Unemployment is one of the biggest challenges facing the Uyghur people in East Turkestan.
By Lee Pin-hua (translated by Sophia Yang),Taiwan News, Contributing Writer
The World Uighur Congress President Rebiya Kadeer has recently been invited to visit Taiwan by a minor local political party, sparking discussions on whether to approve the visit of the exiled human rights activist. Kadeer's visit may touch a nerve in the cross-strait relationship, while the visit can act as a counterbalance to offset the growing disadvantages facing Taiwan in international political arena under China’s influence.
Kadeer was a successful businesswoman and millionaire in the 1980s and was once a member of the National Committee of the Chinese People’s Political Consultative Conference (CPPCC), which plays an important advisory role in state affairs. In 1996, her husband Sidik Haji Rouzi, then an associate professor, left China for the United States to work as a broadcaster for a radio station with a clear anti-China stance that led Kadeer to be removed from the CPPCC and even jailed on the charge of “passing on classified information to foreigners.”
Kadeer left prison after serving five years of an eight-year sentence on medical grounds; she then flew to the U.S. to join her family in Washington. In 2006, Kadeer became the president of the World Uighur Congress and has since been labeled as a separatist and terrorist by China.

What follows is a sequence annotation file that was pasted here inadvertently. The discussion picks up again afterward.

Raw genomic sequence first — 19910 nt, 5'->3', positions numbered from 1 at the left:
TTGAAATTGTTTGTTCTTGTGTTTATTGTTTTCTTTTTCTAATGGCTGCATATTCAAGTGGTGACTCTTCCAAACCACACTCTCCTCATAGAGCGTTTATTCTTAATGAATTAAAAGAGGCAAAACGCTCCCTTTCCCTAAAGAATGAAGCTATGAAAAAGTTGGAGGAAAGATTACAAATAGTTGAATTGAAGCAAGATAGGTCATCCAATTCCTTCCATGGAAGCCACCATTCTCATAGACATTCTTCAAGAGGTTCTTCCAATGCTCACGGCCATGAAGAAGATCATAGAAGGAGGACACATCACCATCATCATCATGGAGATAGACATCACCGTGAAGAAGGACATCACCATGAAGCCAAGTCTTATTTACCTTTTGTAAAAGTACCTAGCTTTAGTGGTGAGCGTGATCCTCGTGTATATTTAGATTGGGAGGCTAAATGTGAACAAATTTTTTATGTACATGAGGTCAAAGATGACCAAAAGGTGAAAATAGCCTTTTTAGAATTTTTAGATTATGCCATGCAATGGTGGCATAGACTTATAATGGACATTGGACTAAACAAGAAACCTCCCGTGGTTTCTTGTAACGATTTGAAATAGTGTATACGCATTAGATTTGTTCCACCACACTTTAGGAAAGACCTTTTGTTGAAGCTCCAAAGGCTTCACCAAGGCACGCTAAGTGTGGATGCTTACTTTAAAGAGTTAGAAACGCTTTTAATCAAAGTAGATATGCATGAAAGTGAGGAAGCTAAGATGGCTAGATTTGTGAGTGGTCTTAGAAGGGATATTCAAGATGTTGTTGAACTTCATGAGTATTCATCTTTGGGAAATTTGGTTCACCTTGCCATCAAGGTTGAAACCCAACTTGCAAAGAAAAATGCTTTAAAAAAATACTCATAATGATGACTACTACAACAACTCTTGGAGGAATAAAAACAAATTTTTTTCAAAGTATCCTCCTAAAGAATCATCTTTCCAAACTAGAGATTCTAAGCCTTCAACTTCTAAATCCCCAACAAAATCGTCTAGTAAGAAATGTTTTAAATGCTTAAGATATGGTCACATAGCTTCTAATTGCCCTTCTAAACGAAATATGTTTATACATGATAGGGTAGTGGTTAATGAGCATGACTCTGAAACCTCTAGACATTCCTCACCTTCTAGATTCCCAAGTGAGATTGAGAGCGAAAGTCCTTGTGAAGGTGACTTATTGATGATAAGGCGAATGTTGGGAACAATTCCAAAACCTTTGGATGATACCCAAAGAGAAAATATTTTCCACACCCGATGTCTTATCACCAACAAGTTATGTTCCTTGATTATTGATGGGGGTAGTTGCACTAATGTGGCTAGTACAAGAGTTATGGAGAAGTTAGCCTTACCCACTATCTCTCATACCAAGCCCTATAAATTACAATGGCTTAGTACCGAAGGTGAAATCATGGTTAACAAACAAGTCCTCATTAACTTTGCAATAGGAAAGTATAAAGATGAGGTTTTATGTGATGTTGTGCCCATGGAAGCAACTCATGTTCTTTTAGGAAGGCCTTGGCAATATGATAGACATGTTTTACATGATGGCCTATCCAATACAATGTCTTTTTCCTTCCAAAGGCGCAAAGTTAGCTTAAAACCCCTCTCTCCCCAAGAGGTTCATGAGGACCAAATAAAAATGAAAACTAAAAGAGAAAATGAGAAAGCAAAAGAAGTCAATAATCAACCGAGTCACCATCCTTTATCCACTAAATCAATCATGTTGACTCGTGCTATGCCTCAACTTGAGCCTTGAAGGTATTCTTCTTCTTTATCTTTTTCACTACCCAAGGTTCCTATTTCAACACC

The Taiwan Solidarity Union (TSU), a pro-independence political party in Taiwan, said in January Kadeer has accepted its invitation and urged the ruling Democratic Progressive Party (DPP) government and President Tsai Ing-wen to grant her a visa. Back in 2009, Tsai’s predecessor, Ma Ying-jeou, once rejected the visa application for Kadeer claiming she might have connections with terrorist groups, which incurred a backlash from the DPP saying Kadeer is a political refugee rather than a terrorist.
TSU’s invitation has created a dilemma for Tsai, as granting her a visa would literally be a slap in China’s face, making the deep-frozen cross-strait relationship even worse, while the other option would also not be a wise choice and self-contradictory.
However, the cloud has a silver lining to Tsai. Despite extending an olive branch to Beijing, the communist regime has still managed to sway Taiwan’s allies in Africa away. With that, Taiwan should take the opportunity to welcome Kadeer with open arms as a counter move, while in the meantime, letting Beijing know that Taiwan has cards to play. Or, the cross-strait communication channels shut down by Beijing since Tsai’s inauguration last May could be reopened ahead of the visit.
Of course, the consequence could be undesirable, but at least the move can break the impasse, given that China’s top official for talks with Taiwan, Chen Deming, has yet to respond to an invitation to visit Kinmen, a Taiwan-controlled island close to the mainland, from his Taiwanese counterpart Tien Hung-mao (田弘茂) for weeks.
Edited by Keoni Everington